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Make a small batch of easy, lemony strawberry preserves

Recipe: Sunny strawberry-Meyer lemon preserves without added pectin

Strawberries macerate in sugar before they are quickly cooked into a small batch of lemony-sweet preserves.

Strawberries macerate in sugar before they are quickly cooked into a small batch of lemony-sweet preserves. Debbie Arrington

Dab of preserves on a plate
Meyer lemon adds a sunny note to the berries.

Sometimes I have the urge to make jam but not too much – especially if I have limited fruit. These easy preserves take only 1 pound of strawberries, 2 cups of sugar and one Meyer lemon – no added pectin necessary.

Compared to jam, preserves have larger pieces of fruit – even whole small berries. Larger strawberries are quartered or sliced.

This recipe does take a little advance planning. To bring out their juice, the strawberries need to sit in the sugar for six hours (or overnight). This process helps the berries retain their bright red color.

Added just before cooking, the Meyer lemon juice and zest add a bright, sunny note to the berries.

The result is soft and spreadable. Keep the finished preserves in the refrigerator.

Sunny strawberry-Meyer lemon preserves

Makes about 1 pint (2 cups)


1 pound strawberries, washed, hulled and quartered (about 2 cups)

2 cups sugar

Zest of 1 Meyer lemon

2 tablespoons Meyer lemon juice


In a large stainless steel or non-reactive bowl, mix strawberries with sugar. Cover and refrigerate for at least 6 hours (or overnight), stirring occasionally.

Strawberries boiling in a pot
Bring the berries to a boil, then simmer.

Transfer berries, sugar and syrupy juice to a large heavy pot. (It needs room to bubble.) Add lemon zest and juice.

Over high heat, bring strawberry mixture to a boil, stirring often so it doesn’t stick or burn. Let boil for 1 minute. Reduce heat to medium and let preserves simmer, stirring often, until desired consistency (about 10 to 15 minutes).

Remove from heat and transfer to a sterilized jar or other container. Cover and store in the refrigerator. May be frozen up to 6 months.

When is jam (or jelly or preserves) ready? To test consistency, freeze a small plate in the freezer for at least 10 minutes. Spoon a ½ teaspoon of preserves onto cold plate and return it to freezer. Check in 2 minutes. If the jam/jelly/preserves doesn’t run when the plate is turned sideways, it’s done.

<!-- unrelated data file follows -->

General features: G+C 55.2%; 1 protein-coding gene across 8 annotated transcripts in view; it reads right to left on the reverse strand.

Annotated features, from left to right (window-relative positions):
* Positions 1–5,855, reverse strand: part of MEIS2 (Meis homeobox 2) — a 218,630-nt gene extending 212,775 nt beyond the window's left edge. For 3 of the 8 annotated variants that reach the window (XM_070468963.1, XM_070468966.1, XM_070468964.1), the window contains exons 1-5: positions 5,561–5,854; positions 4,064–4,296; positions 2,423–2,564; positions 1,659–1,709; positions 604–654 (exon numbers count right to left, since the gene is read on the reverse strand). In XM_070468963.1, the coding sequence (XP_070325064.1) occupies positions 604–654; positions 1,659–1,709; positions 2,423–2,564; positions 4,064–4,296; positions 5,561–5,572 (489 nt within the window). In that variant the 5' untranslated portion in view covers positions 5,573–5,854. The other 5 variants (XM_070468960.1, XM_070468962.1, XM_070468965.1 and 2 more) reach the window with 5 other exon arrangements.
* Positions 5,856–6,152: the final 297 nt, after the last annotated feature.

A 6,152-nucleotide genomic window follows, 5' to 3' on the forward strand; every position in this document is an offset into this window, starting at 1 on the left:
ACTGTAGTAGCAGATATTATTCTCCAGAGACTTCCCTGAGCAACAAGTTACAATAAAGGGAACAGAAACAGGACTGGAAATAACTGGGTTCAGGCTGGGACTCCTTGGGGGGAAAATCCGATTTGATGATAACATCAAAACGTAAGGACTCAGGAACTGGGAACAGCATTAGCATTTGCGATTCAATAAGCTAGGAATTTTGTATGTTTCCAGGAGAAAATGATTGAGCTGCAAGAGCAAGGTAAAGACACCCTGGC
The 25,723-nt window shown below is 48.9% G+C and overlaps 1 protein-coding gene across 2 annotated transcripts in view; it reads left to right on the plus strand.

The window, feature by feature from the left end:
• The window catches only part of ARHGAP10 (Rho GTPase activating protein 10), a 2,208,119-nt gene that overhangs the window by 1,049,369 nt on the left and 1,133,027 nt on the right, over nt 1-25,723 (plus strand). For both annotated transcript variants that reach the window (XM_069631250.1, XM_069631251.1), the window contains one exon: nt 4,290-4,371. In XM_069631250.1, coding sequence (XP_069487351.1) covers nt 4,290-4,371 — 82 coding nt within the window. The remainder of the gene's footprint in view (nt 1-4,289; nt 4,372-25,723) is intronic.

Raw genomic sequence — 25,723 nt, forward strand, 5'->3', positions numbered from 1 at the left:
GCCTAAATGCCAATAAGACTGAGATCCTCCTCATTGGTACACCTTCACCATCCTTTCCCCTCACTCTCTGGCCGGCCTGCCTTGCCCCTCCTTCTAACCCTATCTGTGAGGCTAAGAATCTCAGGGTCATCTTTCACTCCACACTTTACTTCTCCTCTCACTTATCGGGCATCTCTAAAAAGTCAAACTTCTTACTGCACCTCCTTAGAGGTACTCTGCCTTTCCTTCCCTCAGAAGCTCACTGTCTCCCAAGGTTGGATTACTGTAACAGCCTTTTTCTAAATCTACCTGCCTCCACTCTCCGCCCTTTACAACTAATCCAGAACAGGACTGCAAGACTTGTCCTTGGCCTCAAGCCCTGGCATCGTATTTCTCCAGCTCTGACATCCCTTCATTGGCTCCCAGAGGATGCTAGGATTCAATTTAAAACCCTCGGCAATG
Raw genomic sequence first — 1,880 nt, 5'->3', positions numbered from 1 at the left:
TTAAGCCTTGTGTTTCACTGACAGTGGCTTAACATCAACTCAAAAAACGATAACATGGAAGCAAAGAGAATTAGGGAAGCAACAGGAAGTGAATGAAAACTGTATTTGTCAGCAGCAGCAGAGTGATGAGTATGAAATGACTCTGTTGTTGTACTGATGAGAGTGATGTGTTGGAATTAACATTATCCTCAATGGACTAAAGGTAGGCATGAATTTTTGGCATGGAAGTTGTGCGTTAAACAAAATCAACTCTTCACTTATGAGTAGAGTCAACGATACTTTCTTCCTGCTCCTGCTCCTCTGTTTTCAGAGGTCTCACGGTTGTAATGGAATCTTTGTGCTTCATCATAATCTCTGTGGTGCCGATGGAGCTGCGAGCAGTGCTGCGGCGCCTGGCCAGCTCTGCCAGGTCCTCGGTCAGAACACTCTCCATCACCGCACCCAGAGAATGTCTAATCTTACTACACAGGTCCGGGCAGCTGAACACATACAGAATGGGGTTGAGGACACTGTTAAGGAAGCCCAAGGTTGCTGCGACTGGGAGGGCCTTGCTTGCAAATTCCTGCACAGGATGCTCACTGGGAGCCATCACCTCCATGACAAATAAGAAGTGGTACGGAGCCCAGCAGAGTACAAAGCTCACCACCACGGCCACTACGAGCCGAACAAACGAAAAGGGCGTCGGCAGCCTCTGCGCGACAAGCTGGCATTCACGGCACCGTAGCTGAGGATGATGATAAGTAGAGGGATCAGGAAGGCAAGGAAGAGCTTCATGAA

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Dig In: Garden Checklist for week of April 7

The warm wave coming this week will shift weeds into overdrive. Get to work!

* Weed, weed, weed! Whack them before they flower.

* Mulch around plants to conserve moisture and control weeds.

* Smell orange blossoms? Feed citrus trees with a low dose of balanced fertilizer (such as 10-10-10) during bloom to help set fruit. Keep an eye out for ants.

* Apply slow-release fertilizer to the lawn.

* Thoroughly clean debris from the bottom of outdoor ponds or fountains.

* Spring brings a flush of rapid growth, and that means your garden is really hungry. Feed shrubs and trees with a slow-release fertilizer. Or mulch with a 1-inch layer of compost.

* Azaleas and camellias looking a little yellow? If leaves are turning yellow between the veins, give them a boost with chelated iron.

* Trim dead flowers but not leaves from spring-flowering bulbs such as daffodils and tulips. Those leaves gather energy to create next year's flowers. Also, give the bulbs a fertilizer boost after bloom.

* Pinch chrysanthemums back to 12 inches for fall flowers. Cut old stems to the ground.

* From seed, plant beans, beets, cantaloupes, carrots, corn, cucumbers, melons, radishes and squash. Plant onion sets.

* In the flower garden, plant seeds for asters, cosmos, celosia, marigolds, salvia, sunflowers and zinnias. Transplant petunias, zinnias, geraniums and other summer bloomers.

* Plant perennials and dahlia tubers for summer bloom. April is about the last chance to plant summer bulbs, such as gladiolus and tuberous begonias.

* Transplant lettuce and cabbage seedlings.

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